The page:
In a poor 19th century rural Japanese village, everyone who reaches the age of 70 has to climb a nearby mountain to die. An old woman is getting close to the cut-off age, and we follow her last days with her family.
Near the turbulent end of the Edo era, a man returning to Japan after exile in America searches for his wife and becomes swept up in the current of revolution in this incisive period drama from the great Shohei Imamura.
White-collar worker Yamashita finds out that his wife has a lover visiting her when he's away, suddenly returns home and kills her. After eight years in prison, he returns to live in a small village, opens a barber shop (he was trained as a barber in prison) and talks almost to no-one except for the eel he "befriended" in prison. One day he finds the unconscious body of Keiko, who attempted suicide and reminds him of his wife. She starts to work at his shop, but he doesn't let her become close to him.Written by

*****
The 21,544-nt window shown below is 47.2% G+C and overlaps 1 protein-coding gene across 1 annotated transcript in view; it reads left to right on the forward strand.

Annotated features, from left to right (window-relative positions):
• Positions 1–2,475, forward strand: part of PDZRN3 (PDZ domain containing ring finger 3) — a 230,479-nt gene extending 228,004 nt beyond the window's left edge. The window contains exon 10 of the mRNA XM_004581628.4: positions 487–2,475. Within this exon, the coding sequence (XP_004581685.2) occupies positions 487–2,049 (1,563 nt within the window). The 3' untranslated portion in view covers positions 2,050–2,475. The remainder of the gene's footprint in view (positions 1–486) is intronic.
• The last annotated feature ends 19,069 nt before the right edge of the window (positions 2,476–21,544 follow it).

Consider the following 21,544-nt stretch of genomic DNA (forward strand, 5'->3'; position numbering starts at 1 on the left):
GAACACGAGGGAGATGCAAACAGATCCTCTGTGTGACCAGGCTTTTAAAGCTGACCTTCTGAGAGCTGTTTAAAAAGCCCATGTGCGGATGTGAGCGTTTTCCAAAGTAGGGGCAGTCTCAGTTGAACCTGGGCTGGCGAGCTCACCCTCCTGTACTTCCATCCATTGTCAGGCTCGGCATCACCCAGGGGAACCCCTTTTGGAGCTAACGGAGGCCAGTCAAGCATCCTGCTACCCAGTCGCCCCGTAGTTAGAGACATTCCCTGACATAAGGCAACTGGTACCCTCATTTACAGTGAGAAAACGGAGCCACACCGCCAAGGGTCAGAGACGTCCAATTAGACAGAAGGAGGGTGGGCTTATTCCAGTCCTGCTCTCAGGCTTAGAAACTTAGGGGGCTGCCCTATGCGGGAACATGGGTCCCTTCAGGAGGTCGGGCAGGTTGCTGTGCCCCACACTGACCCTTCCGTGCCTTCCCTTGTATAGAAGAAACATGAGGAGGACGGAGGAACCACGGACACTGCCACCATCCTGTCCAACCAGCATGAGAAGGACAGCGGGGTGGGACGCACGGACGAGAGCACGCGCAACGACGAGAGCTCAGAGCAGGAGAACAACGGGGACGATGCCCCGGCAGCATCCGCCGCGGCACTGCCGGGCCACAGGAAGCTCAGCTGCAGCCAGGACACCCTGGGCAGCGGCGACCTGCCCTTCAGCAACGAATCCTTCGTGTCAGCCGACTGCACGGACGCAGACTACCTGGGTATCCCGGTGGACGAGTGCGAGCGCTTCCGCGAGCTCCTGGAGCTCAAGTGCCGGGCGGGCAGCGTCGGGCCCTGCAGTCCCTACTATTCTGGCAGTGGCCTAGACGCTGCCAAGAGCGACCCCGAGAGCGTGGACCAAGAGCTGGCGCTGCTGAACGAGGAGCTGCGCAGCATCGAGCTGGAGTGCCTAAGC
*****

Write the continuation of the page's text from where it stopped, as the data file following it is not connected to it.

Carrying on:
I actually enjoyed the film a lot. Maybe it's not one of the most articulated films, but there was liveliness in it,and i think that's the reason the eel got cannes. The lives of misunderstood,isolated finds the peace with themselves in a remote country side, reminded me of Mediterriano a bit. The man's murder, suicidal heroine and her mad mother, a guy who is obsessed with UFO, which seems unexplainable and their lives are narrated in a messiest possible way. I think this film is not for analysis or for coming to conclusion, the director wants to show a utopia where misfits can be forgiven and find a harmony with the world, where a human communicates with an eel. And where people can have a chance to get redemption,,,
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